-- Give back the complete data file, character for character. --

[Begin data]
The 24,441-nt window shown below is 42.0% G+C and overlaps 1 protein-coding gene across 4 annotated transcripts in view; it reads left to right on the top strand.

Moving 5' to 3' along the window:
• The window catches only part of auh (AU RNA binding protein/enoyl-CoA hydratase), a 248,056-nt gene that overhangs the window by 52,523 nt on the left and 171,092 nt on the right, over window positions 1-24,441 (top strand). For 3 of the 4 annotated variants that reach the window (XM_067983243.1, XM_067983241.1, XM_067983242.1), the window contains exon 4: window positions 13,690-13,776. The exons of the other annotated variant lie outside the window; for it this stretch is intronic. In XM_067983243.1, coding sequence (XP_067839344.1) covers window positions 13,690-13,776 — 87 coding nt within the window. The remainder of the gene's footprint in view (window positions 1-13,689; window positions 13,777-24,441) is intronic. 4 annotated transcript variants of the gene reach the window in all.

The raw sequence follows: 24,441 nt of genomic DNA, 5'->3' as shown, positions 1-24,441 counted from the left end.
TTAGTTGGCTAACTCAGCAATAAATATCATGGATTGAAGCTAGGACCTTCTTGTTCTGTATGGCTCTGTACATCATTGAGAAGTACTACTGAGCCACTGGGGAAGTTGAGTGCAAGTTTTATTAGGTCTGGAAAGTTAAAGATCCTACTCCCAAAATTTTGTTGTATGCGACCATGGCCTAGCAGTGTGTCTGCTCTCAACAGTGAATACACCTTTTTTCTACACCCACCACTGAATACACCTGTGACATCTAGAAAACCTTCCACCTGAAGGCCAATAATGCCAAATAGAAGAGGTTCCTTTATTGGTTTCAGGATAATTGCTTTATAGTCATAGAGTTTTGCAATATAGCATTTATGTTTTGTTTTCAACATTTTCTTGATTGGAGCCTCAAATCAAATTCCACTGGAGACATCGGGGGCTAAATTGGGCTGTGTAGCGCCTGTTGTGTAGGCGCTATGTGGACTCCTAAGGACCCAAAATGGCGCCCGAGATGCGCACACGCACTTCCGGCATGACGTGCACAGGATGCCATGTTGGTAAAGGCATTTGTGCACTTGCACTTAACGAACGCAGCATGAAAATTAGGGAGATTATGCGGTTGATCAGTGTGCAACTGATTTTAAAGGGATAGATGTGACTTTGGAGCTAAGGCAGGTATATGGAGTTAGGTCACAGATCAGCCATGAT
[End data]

The 24,441-nt window shown below is 42.0% G+C and overlaps 1 protein-coding gene across 4 annotated transcripts in view; it reads left to right on the top strand.

Moving 5' to 3' along the window:
• The window catches only part of auh (AU RNA binding protein/enoyl-CoA hydratase), a 248,056-nt gene that overhangs the window by 52,523 nt on the left and 171,092 nt on the right, over window positions 1-24,441 (top strand). For 3 of the 4 annotated variants that reach the window (XM_067983243.1, XM_067983241.1, XM_067983242.1), the window contains exon 4: window positions 13,690-13,776. The exons of the other annotated variant lie outside the window; for it this stretch is intronic. In XM_067983243.1, coding sequence (XP_067839344.1) covers window positions 13,690-13,776 — 87 coding nt within the window. The remainder of the gene's footprint in view (window positions 1-13,689; window positions 13,777-24,441) is intronic. 4 annotated transcript variants of the gene reach the window in all.

The raw sequence follows: 24,441 nt of genomic DNA, 5'->3' as shown, positions 1-24,441 counted from the left end.
TTAGTTGGCTAACTCAGCAATAAATATCATGGATTGAAGCTAGGACCTTCTTGTTCTGTATGGCTCTGTACATCATTGAGAAGTACTACTGAGCCACTGGGGAAGTTGAGTGCAAGTTTTATTAGGTCTGGAAAGTTAAAGATCCTACTCCCAAAATTTTGTTGTATGCGACCATGGCCTAGCAGTGTGTCTGCTCTCAACAGTGAATACACCTTTTTTCTACACCCACCACTGAATACACCTGTGACATCTAGAAAACCTTCCACCTGAAGGCCAATAATGCCAAATAGAAGAGGTTCCTTTATTGGTTTCAGGATAATTGCTTTATAGTCATAGAGTTTTGCAATATAGCATTTATGTTTTGTTTTCAACATTTTCTTGATTGGAGCCTCAAATCAAATTCCACTGGAGACATCGGGGGCTAAATTGGGCTGTGTAGCGCCTGTTGTGTAGGCGCTATGTGGACTCCTAAGGACCCAAAATGGCGCCCGAGATGCGCACACGCACTTCCGGCATGACGTGCACAGGATGCCATGTTGGTAAAGGCATTTGTGCACTTGCACTTAACGAACGCAGCATGAAAATTAGGGAGATTATGCGGTTGATCAGTGTGCAACTGATTTTAAAGGGATAGATGTGACTTTGGAGCTAAGGCAGGTATATGGAGTTAGGTCACAGATCAGCCATGAT